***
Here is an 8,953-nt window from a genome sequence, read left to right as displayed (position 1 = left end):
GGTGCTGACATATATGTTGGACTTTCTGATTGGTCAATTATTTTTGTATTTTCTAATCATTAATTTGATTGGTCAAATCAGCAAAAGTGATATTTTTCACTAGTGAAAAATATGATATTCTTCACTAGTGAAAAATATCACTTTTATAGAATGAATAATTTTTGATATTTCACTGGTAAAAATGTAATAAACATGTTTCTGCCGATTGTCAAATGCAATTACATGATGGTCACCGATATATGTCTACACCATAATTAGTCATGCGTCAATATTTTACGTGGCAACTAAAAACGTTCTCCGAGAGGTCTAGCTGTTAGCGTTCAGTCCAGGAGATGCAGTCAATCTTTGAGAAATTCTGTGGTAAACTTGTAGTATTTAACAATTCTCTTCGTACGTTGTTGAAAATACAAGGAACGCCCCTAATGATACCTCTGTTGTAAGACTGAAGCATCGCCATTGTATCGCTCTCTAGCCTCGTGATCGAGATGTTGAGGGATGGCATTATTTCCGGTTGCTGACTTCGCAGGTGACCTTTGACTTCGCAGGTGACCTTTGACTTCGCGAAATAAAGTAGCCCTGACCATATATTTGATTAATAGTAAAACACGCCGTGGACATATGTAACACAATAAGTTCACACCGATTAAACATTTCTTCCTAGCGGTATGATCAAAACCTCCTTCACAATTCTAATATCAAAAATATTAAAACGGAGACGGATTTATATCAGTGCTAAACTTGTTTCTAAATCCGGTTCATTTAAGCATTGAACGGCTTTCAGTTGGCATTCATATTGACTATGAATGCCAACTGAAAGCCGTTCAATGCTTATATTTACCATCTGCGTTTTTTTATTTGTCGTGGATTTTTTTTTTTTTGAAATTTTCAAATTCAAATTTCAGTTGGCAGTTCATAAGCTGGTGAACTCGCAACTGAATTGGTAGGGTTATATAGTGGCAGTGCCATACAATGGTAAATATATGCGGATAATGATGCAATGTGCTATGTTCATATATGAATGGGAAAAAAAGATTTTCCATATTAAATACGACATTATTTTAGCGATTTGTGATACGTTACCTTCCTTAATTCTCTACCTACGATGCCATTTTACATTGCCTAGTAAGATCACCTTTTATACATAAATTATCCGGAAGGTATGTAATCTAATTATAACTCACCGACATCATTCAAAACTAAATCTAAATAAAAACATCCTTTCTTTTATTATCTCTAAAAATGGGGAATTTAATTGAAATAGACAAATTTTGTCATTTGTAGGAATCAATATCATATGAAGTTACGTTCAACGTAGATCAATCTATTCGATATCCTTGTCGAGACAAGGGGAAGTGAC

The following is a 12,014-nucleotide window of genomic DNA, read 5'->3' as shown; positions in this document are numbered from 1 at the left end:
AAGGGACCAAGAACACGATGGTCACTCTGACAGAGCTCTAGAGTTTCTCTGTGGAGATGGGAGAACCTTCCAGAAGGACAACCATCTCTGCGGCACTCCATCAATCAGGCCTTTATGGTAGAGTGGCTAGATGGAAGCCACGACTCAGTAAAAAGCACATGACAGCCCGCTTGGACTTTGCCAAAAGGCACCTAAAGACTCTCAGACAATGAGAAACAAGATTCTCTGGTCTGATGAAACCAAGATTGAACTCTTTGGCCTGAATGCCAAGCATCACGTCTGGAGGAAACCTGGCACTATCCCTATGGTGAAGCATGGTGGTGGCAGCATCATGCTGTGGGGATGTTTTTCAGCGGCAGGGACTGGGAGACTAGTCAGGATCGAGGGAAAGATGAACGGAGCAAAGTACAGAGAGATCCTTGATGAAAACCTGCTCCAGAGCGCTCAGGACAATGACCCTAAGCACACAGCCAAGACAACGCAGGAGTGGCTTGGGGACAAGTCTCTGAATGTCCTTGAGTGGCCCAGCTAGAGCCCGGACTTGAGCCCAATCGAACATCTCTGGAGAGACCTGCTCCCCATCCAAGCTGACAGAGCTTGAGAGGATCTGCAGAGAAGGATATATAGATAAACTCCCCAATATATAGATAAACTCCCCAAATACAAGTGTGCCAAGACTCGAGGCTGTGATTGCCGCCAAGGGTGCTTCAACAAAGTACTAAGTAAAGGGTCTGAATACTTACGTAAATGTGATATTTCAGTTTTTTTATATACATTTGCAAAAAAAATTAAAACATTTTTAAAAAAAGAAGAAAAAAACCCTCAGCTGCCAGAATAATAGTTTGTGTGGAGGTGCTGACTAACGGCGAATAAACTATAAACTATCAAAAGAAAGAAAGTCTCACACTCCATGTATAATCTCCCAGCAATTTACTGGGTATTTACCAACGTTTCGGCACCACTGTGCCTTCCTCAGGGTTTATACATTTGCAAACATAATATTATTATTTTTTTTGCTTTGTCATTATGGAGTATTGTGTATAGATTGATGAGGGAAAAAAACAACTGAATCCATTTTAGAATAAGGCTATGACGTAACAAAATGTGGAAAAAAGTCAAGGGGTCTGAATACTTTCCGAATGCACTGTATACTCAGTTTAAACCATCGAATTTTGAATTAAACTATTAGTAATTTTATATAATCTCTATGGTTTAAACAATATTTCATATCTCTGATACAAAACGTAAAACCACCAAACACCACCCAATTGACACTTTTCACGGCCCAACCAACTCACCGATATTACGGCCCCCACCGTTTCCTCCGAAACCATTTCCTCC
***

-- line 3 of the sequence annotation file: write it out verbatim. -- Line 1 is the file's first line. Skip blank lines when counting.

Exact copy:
The following is a 12,014-nucleotide window of genomic DNA, read 5'->3' as shown; positions in this document are numbered from 1 at the left end: